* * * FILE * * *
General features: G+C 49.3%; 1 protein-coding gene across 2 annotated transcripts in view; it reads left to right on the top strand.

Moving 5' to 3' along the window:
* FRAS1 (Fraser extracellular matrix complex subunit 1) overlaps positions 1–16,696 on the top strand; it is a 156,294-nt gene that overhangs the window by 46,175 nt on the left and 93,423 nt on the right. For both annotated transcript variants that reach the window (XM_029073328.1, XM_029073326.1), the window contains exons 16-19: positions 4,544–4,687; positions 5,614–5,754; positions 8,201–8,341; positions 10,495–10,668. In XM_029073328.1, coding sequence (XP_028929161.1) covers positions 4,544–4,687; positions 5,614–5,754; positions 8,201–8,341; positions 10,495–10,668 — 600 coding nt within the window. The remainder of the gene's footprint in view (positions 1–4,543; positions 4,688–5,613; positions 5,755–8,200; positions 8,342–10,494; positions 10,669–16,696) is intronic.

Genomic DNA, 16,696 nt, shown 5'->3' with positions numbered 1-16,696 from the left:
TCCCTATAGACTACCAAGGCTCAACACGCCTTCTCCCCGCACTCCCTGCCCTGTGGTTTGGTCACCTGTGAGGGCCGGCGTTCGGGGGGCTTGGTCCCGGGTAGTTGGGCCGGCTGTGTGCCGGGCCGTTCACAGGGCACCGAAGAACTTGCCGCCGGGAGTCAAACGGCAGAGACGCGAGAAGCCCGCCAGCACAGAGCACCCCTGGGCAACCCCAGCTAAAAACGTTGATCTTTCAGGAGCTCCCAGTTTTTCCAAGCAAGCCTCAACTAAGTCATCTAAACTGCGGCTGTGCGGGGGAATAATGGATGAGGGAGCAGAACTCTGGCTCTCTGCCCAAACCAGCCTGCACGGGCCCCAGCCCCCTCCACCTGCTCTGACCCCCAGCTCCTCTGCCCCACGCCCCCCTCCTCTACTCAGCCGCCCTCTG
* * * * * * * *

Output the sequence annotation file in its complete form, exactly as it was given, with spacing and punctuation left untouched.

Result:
General features: G+C 49.3%; 1 protein-coding gene across 2 annotated transcripts in view; it reads left to right on the top strand.

Moving 5' to 3' along the window:
* FRAS1 (Fraser extracellular matrix complex subunit 1) overlaps positions 1–16,696 on the top strand; it is a 156,294-nt gene that overhangs the window by 46,175 nt on the left and 93,423 nt on the right. For both annotated transcript variants that reach the window (XM_029073328.1, XM_029073326.1), the window contains exons 16-19: positions 4,544–4,687; positions 5,614–5,754; positions 8,201–8,341; positions 10,495–10,668. In XM_029073328.1, coding sequence (XP_028929161.1) covers positions 4,544–4,687; positions 5,614–5,754; positions 8,201–8,341; positions 10,495–10,668 — 600 coding nt within the window. The remainder of the gene's footprint in view (positions 1–4,543; positions 4,688–5,613; positions 5,755–8,200; positions 8,342–10,494; positions 10,669–16,696) is intronic.

Genomic DNA, 16,696 nt, shown 5'->3' with positions numbered 1-16,696 from the left:
TCCCTATAGACTACCAAGGCTCAACACGCCTTCTCCCCGCACTCCCTGCCCTGTGGTTTGGTCACCTGTGAGGGCCGGCGTTCGGGGGGCTTGGTCCCGGGTAGTTGGGCCGGCTGTGTGCCGGGCCGTTCACAGGGCACCGAAGAACTTGCCGCCGGGAGTCAAACGGCAGAGACGCGAGAAGCCCGCCAGCACAGAGCACCCCTGGGCAACCCCAGCTAAAAACGTTGATCTTTCAGGAGCTCCCAGTTTTTCCAAGCAAGCCTCAACTAAGTCATCTAAACTGCGGCTGTGCGGGGGAATAATGGATGAGGGAGCAGAACTCTGGCTCTCTGCCCAAACCAGCCTGCACGGGCCCCAGCCCCCTCCACCTGCTCTGACCCCCAGCTCCTCTGCCCCACGCCCCCCTCCTCTACTCAGCCGCCCTCTG